|It's a rhetorical question with no response required . . .
Suppose there was such a thing as a time machine. Suppose all the bad-guy Germans of the 1930s and 1940s -- the Gestapo, the Brownshirts, the Blackshirts -- were fed into the time machine and emerged as modern-day Americans. Suppose they all still held the beliefs they had when they died.
So my question is, Which political party would they support now, Democratic or Republican?
But this isn't a column about the Gestapo, the Brownshirts and the Blackshirts. It's about our new Homeland Security Department (due to be approved by the Senate today), government jobs and events in the state of Michigan.
In Michigan last week, federal agents started to use roving checkpoints to seek illegal immigrants, drug runners, weapons and terrorists.
Is this legal? Yes, according to the Detroit Free Press. "Under federal law," the newspaper reported last week," the Border Patrol can set up checkpoints up to 100 air miles from any international border, or from the shoreline. Within the first 25 miles, federal agents can stop drivers who seem suspicious, and they can search and conduct surveillance of private property."
Think of the places within those 100-mile or 25-mile limits. To name a few: New York, San Francisco, Los Angeles, Seattle, Savannah, Jacksonville, El Paso, San Diego, Portland, Sacramento, Bangor, Buffalo, Detroit, Tucson . . .
So you can get up in the morning at home in Vallejo, drive out of your driveway and immediately be pulled over by a Customs agent who demands proof of your citizenship while he searches your car. Then, unsatisfied, he can search your house.
It'll be like the colonial days, except the cops will be good Americans instead of tawdry British troopers. And forget the Fourth Amendment to the U.S. Constitution. The way they get around that is to declare all searches "reasonable."
Is there, uh, something basically wrong with this in the land of the free and the home of the brave? No, according to the mostly conservative voices I've been hearing since Sept. 11, 2001.
"If you haven't done anything wrong, if you have nothing to hide, what do you care if they search you?" they ask.
What I didn't know, until I read the Free Press last week, is that federal cops have been setting up their little checkpoints all over the Southwest border for several years now.
In Texas, Arizona and California, the newspaper reports, "temporary checkpoints have become permanent, and agents now patrol neighborhoods in cars and on bicycles."
The Free Press quotes Isabel Garcia, a public defender in Pima County (Tucson), Ariz.: "The situation is pretty bad here. We're watched all the time in our churches and our barrios. Racial profiling becomes their No. 1 law-enforcement technique."
The Border Patrol, as might be expected, defends its actions. "We routinely run into a lot of narcotics traffickers," a patrol spokesman told the newspaper. "Because of those checkpoints, those narcotics are kept out of our schools and our streets. We also take a lot of criminals for nonimmigration offenses. We run into children who are kidnapped."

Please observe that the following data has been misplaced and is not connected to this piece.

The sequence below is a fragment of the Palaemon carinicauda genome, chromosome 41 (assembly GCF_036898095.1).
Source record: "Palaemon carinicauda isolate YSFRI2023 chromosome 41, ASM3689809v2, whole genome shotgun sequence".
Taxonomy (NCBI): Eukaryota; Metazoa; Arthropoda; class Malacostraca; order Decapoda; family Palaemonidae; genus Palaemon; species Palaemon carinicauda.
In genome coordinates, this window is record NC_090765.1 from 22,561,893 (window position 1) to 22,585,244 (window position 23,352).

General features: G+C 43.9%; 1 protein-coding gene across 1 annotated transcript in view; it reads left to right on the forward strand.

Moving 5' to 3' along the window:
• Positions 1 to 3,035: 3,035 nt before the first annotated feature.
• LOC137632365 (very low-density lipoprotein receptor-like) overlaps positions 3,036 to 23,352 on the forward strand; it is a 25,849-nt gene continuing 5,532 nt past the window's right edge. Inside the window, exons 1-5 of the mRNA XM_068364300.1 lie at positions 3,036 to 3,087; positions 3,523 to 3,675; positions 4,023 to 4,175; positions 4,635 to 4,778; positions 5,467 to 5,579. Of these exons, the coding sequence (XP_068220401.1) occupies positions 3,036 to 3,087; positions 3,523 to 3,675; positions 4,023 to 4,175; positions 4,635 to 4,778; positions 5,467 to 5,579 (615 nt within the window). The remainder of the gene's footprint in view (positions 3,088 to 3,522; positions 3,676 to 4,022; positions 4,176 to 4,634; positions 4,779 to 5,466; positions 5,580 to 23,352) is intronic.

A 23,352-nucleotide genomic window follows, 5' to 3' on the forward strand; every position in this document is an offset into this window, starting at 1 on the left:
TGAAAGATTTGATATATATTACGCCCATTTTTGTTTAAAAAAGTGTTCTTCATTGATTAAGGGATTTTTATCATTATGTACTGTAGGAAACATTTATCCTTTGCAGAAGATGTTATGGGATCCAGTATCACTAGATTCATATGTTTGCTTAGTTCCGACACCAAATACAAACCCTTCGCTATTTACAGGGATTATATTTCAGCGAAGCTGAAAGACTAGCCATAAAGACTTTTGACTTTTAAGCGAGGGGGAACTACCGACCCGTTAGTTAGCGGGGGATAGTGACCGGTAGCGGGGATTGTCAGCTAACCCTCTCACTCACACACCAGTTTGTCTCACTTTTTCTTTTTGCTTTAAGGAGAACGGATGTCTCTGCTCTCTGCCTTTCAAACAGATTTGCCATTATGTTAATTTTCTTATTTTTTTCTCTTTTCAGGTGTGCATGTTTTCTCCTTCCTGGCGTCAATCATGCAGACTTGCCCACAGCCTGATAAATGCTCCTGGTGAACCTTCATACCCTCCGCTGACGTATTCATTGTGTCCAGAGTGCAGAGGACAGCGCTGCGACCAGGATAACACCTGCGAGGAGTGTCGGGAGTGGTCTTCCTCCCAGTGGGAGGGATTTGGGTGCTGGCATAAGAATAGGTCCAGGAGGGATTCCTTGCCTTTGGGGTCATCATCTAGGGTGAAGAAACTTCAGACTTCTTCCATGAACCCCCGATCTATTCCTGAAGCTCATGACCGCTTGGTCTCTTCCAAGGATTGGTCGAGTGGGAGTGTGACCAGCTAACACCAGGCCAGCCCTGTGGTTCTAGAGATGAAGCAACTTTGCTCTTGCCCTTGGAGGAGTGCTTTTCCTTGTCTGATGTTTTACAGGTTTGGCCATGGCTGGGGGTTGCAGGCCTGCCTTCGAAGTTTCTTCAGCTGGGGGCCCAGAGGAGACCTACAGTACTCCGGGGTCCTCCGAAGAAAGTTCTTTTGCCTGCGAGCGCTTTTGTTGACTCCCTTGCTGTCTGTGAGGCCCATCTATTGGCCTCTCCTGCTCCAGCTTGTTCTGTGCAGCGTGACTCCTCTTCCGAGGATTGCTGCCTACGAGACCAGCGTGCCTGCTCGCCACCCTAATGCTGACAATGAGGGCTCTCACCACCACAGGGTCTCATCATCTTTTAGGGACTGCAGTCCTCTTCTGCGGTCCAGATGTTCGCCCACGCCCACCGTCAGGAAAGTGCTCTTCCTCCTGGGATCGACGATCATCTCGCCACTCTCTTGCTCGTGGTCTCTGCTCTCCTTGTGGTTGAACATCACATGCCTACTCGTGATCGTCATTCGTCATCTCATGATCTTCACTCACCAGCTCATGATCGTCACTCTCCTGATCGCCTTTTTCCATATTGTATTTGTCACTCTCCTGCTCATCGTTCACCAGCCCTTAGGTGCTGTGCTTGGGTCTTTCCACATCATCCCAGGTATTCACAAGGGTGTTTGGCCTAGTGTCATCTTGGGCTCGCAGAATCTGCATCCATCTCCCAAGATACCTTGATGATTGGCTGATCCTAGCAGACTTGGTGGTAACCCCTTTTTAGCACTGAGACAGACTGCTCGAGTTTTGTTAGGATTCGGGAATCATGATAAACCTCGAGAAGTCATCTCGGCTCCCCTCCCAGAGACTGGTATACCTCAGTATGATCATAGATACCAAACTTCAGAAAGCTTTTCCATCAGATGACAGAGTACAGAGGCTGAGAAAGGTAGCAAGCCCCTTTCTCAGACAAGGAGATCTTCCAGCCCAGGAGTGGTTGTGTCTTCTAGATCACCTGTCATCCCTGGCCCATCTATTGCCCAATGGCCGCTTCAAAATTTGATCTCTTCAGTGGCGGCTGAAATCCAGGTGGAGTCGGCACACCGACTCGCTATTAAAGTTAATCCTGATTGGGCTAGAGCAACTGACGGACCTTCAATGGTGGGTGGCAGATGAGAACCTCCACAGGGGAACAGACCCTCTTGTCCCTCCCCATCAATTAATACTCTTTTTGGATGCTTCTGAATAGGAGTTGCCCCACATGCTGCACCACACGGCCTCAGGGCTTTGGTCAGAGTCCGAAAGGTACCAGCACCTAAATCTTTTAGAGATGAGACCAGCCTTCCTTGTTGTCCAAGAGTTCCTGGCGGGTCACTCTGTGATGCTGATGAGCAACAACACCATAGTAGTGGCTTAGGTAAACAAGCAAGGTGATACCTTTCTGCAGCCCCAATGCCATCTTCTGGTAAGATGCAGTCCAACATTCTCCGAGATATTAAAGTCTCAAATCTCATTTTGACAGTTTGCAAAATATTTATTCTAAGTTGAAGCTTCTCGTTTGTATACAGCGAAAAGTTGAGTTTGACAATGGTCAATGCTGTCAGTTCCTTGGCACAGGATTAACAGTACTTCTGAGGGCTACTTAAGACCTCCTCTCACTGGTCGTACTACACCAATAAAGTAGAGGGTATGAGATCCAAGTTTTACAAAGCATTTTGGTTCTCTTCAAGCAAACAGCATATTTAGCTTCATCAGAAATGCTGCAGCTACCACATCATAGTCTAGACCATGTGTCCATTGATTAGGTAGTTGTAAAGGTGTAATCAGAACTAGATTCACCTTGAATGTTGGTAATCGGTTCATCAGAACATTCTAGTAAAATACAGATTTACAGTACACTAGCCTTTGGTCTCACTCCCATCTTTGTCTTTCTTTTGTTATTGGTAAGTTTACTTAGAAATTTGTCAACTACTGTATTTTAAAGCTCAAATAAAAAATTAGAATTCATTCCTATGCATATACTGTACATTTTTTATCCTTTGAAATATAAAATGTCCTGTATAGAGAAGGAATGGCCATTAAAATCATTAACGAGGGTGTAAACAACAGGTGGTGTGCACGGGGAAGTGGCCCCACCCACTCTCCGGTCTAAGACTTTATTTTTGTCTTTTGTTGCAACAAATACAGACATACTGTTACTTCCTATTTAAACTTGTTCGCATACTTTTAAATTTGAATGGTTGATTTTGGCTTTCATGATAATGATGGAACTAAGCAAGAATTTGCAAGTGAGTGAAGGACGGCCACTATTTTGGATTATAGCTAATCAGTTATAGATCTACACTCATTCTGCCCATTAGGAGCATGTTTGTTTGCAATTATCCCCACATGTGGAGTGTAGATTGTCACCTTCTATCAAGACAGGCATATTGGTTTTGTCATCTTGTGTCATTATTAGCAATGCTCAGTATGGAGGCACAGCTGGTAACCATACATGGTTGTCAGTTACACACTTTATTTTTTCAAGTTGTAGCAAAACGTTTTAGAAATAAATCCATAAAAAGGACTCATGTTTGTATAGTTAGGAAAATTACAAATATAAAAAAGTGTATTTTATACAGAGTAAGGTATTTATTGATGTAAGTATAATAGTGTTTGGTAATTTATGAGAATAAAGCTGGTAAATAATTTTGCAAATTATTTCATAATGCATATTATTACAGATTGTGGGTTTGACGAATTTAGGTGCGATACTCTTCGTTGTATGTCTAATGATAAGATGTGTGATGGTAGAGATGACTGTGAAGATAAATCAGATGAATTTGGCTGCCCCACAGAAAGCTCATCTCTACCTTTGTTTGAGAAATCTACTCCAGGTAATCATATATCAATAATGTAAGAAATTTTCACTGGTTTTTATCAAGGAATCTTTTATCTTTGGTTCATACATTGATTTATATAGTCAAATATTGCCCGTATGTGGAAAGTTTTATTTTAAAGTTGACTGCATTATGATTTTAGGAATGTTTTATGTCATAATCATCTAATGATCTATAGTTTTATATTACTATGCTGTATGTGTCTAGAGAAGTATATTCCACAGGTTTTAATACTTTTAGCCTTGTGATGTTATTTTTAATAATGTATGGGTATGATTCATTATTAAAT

Oh, they do it for the children! Ain't that wonderful?
I suppose one could argue that there is merit in having federal police officers stop suspicious people at will. Perhaps they could go a step further and perform curbside colonoscopies, thus saving lives by finding heretofore undetected cancers.
Fascism doesn't descend on a nation overnight. A nation has to be prepared for it first. In California, we long ago accepted checkpoints for imported fruits and vegetables. In the last decade or so, the whole nation has accepted sobriety checkpoints.
We are being prepared. In the Southwest, we now have an expanding series of checkpoints. As of last week, similar stations were introduced to the Upper Midwest.
Our fears support these checkpoints. In California, we fear tainted produce, which could destroy our agriculture industry. We all fear drunk drivers. We fear drug runners. We fear unchecked illegal immigration, and now we fear infiltrating terrorists.
The land of the free and the home of the brave has become the land of the partly free and the home of the fearful.
So we support El Presidente George W. Bush's push for a national police force, to be named the Homeland Security Department. We want to be safe, and we think we'll become safe if we have 170,000 various cops working for Mr. Bush, dependent on him and him alone for their salaries, their promotions and their job security.
If Congress thinks that's a good idea, it'll probably go along with Mr. Bush's latest scheme, to remove 850,000 federal workers from civil service protection and farm their jobs out to private contractors.
This is called an economy move. What "economy" means in this case is fewer jobs, lower wages and reduced benefits.
Bush seeks to win the daily double, reduced union strength combined with a labor force dependent on him and his Big Business supporters.
And we're going to give him that winning ticket, while we trust him to use his incredible powers judiciously.
As I said at the beginning, this is not a column about Brownshirts, Blackshirts and the Gestapo. Not yet.
Harley Sorensen is a longtime journalist and liberal iconoclast. His column appears Mondays. E-mail him at email@example.com.
Published on Monday, November 18, 2002 by the San Francisco Chronicle
Fascism Comes on Little Cat Feet
By Harley Sorensen
"I got a letter from the government the other day
I opened and read it
It said they were suckas"
-- Public Enemy "Black Steel in the Hour of Chaos"